A Local’s Guide to Barcelona
27 December 2018
A Local’s Guide to Barcelona
We’ve all been there: that feeling of being new. Be it the first day at a new job, or a new school, or in a new city…it can be nerve-wracking to go somewhere for the first time.
If you’re visiting Barcelona for the first (or, even the 10th) time, it’s helpful to learn a few tips before your trip, so you can wind through the streets of the Gothic Quarter like a local, and be more caught up in having fun and enjoying the city, and put your nerves at bay, where they belong.
I caught up with my cousin, David, who spent the past semester living in Barcelona. Due to an unfortunate set of circumstances, he was twice pickpocketed in the city, within a month of his arrival. David emphasizes, though, that this can be avoided. With a few tips, you won’t need to worry about this happening to you, too.
It’s no surprise, then, that his number one tip for experiencing Barcelona revolves around avoidance of theft. David told Fat Tire Tours: “If you’re a tourist, or if you have any distinguishing tourist features on your person – duffle bag, suitcase, looking closely at a map, etc. – keep your valuables zipped up. Use a fanny pack or cross shoulder bag.” So, while exploring tourist-heavy areas, like around the Gothic Quarter or the Sagrada Família (perhaps via a bike tour), secure your belongings out of sight, so you can focus your energies on soaking up Barcelona, and all it has to offer.
For those who don’t live in a big city, you might be unaware of the public transport etiquette when it comes to escalators – if you’re standing, stand on the right. If you’re walking up, walk on the left. (It’s the reverse in the UK, just as it is for the rules of the road.) As one writer reports in The Telegraph, “…woe betide any ignorant tourist (and it’s always a tourist) who stands stock still on the left, oblivious to swelling mass of travelers tutting behind him.” In short, avoid being that tourist, especially if you want to blend in like a local.
Cabify is an app to call cars in Barcelona, similar to Uber in the U.S. Cabify offers nicer cars and well-dressed drivers, for virtually the same price as the cost of a regular taxi. Barcelona’s metro system is good and punctual. If you’ll be traveling mostly by metro, it’s worth getting a metro pass for the weekend.
The pass also works on Barcelona trains and buses, so you can zip around the city with ease, and not too much of a hit to your wallet. It’s advisable to plan your transportation in advance if you’re only in Barcelona for a short visit.
Aerobus is an excellent way to get to and from the airport. Aerobus is the official shuttle service that connects Barcelona Airport (Terminal 1 and Terminal 2) with the city (at Place Catalunya). The trip takes approximately 35 minutes, and the bus makes stops along the way at various centrally located places in Barcelona. The Aerobus departs every 5 minutes, so you won’t need to wait long. For 5.90 euros per journey, this is an economical way to get into town.
What to Experience at Restaurants
David advises: “Don’t expect immediate service at a restaurant like you would in the US. The servers will come eventually, but not right away. Generally, you need to ask for the check – it’s rare they will just bring it to you. And, in some restaurants, you need to go inside or up to the counter to pay.” He also points out the that while eating during off-hours, you may have to ask for the menu if it’s outside of regular meal times. The staff will generally assume you merely want a drink. Also, reports David, “Water isn’t free; it’s a water bottle you pay for.”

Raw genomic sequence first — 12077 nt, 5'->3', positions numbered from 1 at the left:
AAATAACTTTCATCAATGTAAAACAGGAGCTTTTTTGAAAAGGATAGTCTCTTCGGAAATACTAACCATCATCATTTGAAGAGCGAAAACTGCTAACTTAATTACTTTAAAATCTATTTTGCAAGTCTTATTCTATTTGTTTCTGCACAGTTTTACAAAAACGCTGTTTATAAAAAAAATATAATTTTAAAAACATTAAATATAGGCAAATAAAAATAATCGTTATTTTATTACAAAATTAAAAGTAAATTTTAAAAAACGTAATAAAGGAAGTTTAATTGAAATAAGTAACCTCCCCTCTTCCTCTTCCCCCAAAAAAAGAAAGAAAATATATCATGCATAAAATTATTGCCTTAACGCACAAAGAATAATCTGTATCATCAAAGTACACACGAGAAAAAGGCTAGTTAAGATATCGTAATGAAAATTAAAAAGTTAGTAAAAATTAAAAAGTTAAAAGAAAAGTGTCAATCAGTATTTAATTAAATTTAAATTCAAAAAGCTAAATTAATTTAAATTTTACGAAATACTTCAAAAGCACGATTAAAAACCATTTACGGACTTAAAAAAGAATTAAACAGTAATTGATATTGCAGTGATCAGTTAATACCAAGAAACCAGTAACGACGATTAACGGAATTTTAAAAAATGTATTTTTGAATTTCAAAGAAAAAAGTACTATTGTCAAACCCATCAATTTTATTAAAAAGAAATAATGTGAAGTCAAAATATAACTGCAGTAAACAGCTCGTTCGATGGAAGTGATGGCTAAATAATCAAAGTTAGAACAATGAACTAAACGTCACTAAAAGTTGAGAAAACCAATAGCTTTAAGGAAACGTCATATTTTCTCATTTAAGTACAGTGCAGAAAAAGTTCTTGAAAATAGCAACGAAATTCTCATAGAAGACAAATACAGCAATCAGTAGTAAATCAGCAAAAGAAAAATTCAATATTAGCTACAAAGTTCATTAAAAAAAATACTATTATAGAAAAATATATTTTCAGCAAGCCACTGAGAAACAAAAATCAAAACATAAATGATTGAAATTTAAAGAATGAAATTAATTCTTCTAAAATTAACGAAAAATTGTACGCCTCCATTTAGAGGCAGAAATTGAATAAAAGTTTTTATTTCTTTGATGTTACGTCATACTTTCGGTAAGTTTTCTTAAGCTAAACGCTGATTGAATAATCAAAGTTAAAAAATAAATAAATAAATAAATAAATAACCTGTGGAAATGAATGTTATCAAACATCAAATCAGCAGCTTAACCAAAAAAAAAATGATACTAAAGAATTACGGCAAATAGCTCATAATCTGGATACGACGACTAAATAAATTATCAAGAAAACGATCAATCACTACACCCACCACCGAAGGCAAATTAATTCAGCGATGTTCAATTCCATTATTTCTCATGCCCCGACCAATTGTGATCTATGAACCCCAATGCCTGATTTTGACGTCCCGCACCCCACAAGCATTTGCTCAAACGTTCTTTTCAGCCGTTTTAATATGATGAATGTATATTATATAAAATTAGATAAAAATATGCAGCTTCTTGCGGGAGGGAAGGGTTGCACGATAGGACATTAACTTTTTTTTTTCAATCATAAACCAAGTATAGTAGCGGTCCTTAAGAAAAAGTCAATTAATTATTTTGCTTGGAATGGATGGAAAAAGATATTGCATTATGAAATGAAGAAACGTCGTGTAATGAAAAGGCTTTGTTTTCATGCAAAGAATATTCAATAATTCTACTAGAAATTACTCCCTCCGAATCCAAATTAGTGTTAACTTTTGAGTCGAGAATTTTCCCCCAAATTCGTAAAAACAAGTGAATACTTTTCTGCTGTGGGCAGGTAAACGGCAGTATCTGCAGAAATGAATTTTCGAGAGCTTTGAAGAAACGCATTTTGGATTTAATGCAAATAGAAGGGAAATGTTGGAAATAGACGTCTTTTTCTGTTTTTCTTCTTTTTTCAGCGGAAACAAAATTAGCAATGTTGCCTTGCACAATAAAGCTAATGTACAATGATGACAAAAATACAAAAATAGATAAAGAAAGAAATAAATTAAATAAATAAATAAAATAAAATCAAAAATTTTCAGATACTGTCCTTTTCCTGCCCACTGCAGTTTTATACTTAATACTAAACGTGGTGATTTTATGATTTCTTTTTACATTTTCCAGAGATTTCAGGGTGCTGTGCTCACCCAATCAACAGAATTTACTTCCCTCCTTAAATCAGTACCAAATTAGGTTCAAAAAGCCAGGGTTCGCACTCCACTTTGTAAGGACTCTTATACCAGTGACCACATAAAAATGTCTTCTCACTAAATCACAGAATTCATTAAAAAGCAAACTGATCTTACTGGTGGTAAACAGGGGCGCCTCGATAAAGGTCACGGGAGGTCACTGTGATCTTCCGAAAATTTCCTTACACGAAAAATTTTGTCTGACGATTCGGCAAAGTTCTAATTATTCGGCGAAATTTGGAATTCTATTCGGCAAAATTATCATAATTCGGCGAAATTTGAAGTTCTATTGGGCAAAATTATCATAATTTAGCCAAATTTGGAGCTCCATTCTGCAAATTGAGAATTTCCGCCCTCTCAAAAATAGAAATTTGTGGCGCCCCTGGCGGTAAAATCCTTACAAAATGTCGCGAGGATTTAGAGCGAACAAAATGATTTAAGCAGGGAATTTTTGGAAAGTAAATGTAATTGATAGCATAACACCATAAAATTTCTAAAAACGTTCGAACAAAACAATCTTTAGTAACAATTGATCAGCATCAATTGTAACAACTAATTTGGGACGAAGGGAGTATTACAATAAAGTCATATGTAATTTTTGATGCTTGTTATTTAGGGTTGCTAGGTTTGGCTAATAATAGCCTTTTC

If you’re planning your dining, be sure to check out one of Fat Tires Tours’ favorites, El Xampanyet, for some delicious tapas.
Looking to do a bit of shopping? Barcelona has an abundance of exciting and interesting shops. And there is, of course, the famous Las Ramblas, which has shopping opportunities as far as the eye can see. If you find yourself at a shop, and if you’re paying with a credit or debit card rather than cash, select euros – not U.S. dollars – when the machine asks how you want to pay. Paying in USD will incur another fee from the card machine, on top of the fee charged by your bank, or the credit card company. (David said with a smile: “I learned this lesson a little later than I would’ve liked.”)
Siestas have been called the most “famous aspect of Spanish life.” I’m not sure if native Spaniards would agree with this conclusion, but, nevertheless, siestas are an integral part of Spanish culture. And it affects the culture in a day-to-day way in Barcelona. Some shops and restaurants will close during siesta time, which is roughly 2pm-5pm for stores, and 4pm-8pm for restaurants. And siestas aren’t just for naps and relaxing (though, they’re indeed used for that, too); it’s also the time when shop owners and restaurateurs eat with their family and friends.
Some Basic Spanish for Getting Around
Most people who are from Barcelona are bilingual. Spanish and Catalan are distinct languages. (Some people assume that the only difference between the two languages is the use of a lisp sound on certain words, but that is not the case; it’s a common misconception, though.) Catalan is very prevalent in Barcelona and is most commonly used in conversations among locals and on street signs, too.
Here are some helpful Spanish travel phrases for getting around with ease, and living as the locals do. I once read that the most important thing when learning to speak a language (and certainly the most difficult, when you’re just starting), is to be bold. Aim for boldness, and forget about correctness (in the beginning), because you will make mistakes. And in a way, that’s just part of the fun.
Embrace the mistakes (language, or otherwise), learn from them, and move on – so you can get about your day traipsing through the glorious, cornucopia that is the vibrant town of Barcelona.